The room formerly known as my room is now devoid of anything, including dust. Everything except the houseplants and my computer is now in the truck.
I may, and don't hold me to this, shout "woo".
But first, I will sleep. Ah, sleep.
(PS: Mars is *huge* right now. Make sure to see it sometime this month!)
"If games can't communicate ideas, then why does he care who buys them?" --Penny Arcade
Zeno was clearly inspired by the process of moving. I pack up all this stuff, and it's like I've done nothing! Arrrghhh.
On the up side, I do know I am closer. There really just isn't that much stuff left. (How can there be? I've already packed up six boxes labelled "misc".)
"Life and sleep are mutually exclusive, and I know which one I'd pick." --Kevin Colby
The truck is mostly loaded, a process that took just one hour due to the impressive amount of help I was able to summon up---a big shout out to Theresa, Sam, Rob, Will, Kim, Greg, and Greg for their assistance. Moving should always be this easy.
I still need to sift through the debris field that was my room---probably another two or three small boxes of stuff in there, plus oddments like the window and floor fans (you think I would pack those before I had to?).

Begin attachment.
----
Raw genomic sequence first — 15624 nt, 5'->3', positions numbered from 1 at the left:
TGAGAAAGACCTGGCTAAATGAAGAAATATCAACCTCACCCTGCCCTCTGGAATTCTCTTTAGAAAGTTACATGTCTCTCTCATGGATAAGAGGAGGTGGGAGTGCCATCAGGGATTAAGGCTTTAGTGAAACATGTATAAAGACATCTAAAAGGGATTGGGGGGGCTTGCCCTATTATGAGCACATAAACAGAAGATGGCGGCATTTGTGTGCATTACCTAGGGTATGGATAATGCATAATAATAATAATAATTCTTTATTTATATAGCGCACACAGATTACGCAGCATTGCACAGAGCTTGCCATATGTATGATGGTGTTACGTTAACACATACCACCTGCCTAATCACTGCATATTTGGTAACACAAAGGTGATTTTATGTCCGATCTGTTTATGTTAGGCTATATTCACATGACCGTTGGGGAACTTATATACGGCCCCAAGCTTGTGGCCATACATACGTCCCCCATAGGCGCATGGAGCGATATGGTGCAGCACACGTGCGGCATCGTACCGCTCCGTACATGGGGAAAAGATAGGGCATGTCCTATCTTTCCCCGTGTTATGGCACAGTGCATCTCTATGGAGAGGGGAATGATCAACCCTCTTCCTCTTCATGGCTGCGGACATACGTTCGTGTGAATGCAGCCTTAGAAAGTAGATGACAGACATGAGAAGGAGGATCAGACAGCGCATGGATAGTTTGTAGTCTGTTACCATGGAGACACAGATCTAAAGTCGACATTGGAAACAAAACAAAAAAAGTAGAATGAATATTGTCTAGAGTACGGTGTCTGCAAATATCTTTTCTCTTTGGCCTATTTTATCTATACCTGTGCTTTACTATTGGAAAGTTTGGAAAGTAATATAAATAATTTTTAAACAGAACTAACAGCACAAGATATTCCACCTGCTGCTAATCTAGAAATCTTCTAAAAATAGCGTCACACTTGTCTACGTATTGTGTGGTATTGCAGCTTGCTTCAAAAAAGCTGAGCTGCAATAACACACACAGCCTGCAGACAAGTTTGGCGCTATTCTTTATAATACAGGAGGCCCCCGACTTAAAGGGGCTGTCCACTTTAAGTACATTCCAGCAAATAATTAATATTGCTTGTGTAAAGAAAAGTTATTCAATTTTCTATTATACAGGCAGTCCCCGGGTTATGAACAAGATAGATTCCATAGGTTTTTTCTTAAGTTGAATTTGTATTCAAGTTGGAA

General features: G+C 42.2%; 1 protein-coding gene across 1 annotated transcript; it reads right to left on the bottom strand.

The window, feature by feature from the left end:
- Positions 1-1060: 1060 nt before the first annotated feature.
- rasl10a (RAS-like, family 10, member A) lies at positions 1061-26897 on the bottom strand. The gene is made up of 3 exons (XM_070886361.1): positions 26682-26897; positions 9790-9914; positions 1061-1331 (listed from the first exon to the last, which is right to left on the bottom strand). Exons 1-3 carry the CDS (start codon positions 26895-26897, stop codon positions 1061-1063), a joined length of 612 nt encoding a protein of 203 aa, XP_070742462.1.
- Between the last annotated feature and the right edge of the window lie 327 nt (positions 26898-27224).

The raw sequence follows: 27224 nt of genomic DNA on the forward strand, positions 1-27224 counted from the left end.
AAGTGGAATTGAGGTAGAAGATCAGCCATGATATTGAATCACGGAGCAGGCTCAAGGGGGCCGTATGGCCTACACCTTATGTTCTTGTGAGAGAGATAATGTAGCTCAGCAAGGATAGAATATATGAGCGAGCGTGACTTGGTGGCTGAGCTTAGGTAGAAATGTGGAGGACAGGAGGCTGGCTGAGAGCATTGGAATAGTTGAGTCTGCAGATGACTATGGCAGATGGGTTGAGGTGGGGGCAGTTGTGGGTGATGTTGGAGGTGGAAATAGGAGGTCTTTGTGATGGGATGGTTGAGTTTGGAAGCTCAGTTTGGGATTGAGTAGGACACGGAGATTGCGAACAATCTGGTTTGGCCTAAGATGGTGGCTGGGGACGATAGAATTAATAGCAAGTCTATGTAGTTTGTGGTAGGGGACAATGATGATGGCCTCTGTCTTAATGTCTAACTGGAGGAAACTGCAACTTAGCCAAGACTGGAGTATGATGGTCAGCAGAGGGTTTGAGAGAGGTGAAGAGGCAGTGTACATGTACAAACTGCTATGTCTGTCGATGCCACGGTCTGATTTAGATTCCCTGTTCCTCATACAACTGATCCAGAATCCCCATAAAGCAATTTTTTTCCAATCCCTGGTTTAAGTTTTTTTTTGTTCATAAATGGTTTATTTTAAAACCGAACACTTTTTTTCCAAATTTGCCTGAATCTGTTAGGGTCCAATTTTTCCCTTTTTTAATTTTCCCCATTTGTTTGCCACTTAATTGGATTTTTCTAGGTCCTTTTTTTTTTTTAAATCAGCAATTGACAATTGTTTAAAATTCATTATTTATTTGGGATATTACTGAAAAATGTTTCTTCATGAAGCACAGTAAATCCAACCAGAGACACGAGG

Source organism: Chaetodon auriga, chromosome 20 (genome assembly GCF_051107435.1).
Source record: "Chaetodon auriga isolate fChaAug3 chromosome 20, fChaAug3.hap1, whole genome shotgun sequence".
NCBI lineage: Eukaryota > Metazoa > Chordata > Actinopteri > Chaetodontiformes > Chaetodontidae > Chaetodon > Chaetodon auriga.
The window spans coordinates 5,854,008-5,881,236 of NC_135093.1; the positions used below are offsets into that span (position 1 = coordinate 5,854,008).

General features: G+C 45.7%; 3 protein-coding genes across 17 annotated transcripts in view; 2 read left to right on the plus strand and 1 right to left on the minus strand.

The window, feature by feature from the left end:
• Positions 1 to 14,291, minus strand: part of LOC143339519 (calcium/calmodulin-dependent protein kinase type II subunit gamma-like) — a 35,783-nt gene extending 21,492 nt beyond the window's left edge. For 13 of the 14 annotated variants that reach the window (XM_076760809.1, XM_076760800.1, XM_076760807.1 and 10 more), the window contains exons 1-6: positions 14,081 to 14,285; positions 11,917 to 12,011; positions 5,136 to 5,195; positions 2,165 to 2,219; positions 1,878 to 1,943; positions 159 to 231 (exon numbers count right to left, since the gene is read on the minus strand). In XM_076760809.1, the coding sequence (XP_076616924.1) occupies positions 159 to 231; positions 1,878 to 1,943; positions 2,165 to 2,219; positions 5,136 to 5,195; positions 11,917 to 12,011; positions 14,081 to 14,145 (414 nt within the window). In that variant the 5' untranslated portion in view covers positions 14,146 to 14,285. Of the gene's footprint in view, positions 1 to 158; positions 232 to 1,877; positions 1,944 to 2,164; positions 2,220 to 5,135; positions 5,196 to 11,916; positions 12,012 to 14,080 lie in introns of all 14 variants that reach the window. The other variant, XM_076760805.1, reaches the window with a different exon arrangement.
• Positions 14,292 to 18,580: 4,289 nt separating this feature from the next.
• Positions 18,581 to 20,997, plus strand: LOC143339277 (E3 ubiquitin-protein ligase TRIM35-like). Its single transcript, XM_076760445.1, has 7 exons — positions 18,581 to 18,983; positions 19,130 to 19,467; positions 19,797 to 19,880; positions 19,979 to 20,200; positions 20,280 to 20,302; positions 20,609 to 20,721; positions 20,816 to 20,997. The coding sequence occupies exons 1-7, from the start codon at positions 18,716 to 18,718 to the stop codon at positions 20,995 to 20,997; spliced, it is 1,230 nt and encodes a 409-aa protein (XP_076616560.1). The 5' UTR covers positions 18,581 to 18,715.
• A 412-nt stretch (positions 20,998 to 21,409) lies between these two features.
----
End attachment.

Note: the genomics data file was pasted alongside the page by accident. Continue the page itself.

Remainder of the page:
First though, I think I need a nap. I'm definitely not at my cognitive best, here.
"Some things I do because I loathe the process but enjoy the outcome. I call these 'laundry.' Other things I do because I enjoy the process so much the outcome is secondary. These often have something to do with Will Wright." --Gel Thelen
...I cut my teeth on a full-size station wagon (may it rest in peace). Well, I've rented the truck, and it took only a very slight amount of getting used to. I was expecting it to be much worse---not knowing how wide I was and all---but it turns out that it's really not as wide as you think. (At least, if you've driven a station wagon and are expecting it to be significantly wider.)